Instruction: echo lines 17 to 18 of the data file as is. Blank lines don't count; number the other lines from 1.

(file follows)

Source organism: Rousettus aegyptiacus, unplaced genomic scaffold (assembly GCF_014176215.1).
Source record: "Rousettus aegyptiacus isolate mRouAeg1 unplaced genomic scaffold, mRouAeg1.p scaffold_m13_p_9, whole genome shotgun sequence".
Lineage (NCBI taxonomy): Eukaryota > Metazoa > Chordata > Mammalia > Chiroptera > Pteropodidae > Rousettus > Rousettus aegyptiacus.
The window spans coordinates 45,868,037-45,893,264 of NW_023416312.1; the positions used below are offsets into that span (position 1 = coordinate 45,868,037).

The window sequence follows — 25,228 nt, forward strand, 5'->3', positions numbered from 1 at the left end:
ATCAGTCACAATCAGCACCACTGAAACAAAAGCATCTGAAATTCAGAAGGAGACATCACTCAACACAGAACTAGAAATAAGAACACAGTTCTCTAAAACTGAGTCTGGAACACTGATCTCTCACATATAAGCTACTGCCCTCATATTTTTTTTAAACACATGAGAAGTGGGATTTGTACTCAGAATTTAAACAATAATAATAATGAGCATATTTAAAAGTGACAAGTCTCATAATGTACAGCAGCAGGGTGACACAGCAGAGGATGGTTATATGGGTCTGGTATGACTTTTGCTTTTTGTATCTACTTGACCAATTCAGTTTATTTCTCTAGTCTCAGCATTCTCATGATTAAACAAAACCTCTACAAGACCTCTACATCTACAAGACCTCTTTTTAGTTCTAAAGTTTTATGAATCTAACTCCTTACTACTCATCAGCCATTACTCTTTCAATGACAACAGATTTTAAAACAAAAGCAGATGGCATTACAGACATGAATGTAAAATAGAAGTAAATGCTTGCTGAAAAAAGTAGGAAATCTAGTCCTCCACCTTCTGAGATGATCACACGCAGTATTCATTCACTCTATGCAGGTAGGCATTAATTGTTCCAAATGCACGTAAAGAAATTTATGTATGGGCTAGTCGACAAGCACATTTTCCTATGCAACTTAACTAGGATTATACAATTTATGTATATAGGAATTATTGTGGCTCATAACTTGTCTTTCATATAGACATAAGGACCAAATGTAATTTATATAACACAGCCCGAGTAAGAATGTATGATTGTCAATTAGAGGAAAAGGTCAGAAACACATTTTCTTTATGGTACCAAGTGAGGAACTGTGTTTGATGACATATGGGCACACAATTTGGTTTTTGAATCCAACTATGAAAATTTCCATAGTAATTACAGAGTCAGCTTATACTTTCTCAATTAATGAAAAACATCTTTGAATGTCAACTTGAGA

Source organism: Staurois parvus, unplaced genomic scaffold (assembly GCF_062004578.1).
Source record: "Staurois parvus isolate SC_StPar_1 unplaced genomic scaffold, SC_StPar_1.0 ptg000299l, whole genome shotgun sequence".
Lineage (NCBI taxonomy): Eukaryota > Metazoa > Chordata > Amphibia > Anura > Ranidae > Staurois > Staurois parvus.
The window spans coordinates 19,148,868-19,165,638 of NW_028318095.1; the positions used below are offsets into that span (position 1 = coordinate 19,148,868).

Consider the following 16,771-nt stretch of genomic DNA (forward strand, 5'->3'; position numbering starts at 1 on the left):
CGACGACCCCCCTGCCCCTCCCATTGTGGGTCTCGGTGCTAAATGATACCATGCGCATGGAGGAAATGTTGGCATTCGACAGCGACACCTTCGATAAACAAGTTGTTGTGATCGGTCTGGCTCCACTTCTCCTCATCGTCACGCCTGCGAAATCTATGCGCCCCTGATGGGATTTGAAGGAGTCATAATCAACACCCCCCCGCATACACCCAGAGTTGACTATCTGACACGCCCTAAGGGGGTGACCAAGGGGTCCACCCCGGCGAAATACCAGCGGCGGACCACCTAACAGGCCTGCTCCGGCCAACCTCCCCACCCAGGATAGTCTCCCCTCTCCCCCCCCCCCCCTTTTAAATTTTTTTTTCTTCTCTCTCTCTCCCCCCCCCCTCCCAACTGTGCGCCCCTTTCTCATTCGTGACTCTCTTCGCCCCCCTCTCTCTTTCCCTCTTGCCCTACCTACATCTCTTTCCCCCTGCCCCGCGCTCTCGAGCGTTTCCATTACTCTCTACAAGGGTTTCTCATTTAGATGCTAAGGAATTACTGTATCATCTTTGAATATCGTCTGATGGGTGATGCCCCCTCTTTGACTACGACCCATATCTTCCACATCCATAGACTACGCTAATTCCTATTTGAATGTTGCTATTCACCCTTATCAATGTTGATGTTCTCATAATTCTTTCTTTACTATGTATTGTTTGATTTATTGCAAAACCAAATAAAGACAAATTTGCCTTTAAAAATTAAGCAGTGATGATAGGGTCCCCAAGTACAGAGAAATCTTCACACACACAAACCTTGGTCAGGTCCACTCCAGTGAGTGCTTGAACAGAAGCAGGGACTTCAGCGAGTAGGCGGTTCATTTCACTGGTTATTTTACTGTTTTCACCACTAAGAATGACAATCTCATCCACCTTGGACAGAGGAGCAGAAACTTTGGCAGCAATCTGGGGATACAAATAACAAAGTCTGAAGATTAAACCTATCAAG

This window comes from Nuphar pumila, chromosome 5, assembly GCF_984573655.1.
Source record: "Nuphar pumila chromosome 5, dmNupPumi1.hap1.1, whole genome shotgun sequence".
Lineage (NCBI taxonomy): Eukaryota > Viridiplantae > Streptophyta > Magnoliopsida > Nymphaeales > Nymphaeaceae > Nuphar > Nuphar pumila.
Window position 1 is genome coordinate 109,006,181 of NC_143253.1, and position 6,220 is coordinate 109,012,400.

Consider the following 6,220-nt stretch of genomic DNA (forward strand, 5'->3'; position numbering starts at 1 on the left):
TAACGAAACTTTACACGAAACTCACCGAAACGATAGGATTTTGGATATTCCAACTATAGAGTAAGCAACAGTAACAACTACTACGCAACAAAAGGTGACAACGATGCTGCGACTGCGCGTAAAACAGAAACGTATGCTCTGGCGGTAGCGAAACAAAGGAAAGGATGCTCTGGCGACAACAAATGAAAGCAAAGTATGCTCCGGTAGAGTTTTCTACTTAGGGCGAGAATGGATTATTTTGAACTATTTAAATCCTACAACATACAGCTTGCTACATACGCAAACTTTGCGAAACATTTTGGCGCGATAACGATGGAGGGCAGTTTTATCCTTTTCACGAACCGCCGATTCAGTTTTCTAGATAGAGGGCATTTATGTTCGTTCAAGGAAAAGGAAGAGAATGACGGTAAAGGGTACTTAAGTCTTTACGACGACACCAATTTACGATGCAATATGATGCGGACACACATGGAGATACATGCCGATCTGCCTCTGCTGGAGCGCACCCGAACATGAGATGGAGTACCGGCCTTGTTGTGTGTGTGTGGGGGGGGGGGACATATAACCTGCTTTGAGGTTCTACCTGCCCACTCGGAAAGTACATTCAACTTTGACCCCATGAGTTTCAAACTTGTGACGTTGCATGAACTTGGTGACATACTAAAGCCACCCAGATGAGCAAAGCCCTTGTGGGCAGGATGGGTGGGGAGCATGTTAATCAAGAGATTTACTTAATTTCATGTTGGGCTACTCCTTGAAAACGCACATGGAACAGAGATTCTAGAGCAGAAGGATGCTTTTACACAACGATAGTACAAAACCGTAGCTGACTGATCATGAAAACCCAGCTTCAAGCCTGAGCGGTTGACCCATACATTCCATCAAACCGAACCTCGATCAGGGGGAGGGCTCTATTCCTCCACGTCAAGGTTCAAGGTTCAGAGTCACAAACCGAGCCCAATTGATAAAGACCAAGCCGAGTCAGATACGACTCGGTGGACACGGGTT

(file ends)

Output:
Consider the following 6,220-nt stretch of genomic DNA (forward strand, 5'->3'; position numbering starts at 1 on the left):
TAACGAAACTTTACACGAAACTCACCGAAACGATAGGATTTTGGATATTCCAACTATAGAGTAAGCAACAGTAACAACTACTACGCAACAAAAGGTGACAACGATGCTGCGACTGCGCGTAAAACAGAAACGTATGCTCTGGCGGTAGCGAAACAAAGGAAAGGATGCTCTGGCGACAACAAATGAAAGCAAAGTATGCTCCGGTAGAGTTTTCTACTTAGGGCGAGAATGGATTATTTTGAACTATTTAAATCCTACAACATACAGCTTGCTACATACGCAAACTTTGCGAAACATTTTGGCGCGATAACGATGGAGGGCAGTTTTATCCTTTTCACGAACCGCCGATTCAGTTTTCTAGATAGAGGGCATTTATGTTCGTTCAAGGAAAAGGAAGAGAATGACGGTAAAGGGTACTTAAGTCTTTACGACGACACCAATTTACGATGCAATATGATGCGGACACACATGGAGATACATGCCGATCTGCCTCTGCTGGAGCGCACCCGAACATGAGATGGAGTACCGGCCTTGTTGTGTGTGTGTGGGGGGGGGGGACATATAACCTGCTTTGAGGTTCTACCTGCCCACTCGGAAAGTACATTCAACTTTGACCCCATGAGTTTCAAACTTGTGACGTTGCATGAACTTGGTGACATACTAAAGCCACCCAGATGAGCAAAGCCCTTGTGGGCAGGATGGGTGGGGAGCATGTTAATCAAGAGATTTACTTAATTTCATGTTGGGCTACTCCTTGAAAACGCACATGGAACAGAGATTCTAGAGCAGAAGGATGCTTTTACACAACGATAGTACAAAACCGTAGCTGACTGATCATGAAAACCCAGCTTCAAGCCTGAGCGGTTGACCCATACATTCCATCAAACCGAACCTCGATCAGGGGGAGGGCTCTATTCCTCCACGTCAAGGTTCAAGGTTCAGAGTCACAAACCGAGCCCAATTGATAAAGACCAAGCCGAGTCAGATACGACTCGGTGGACACGGGTT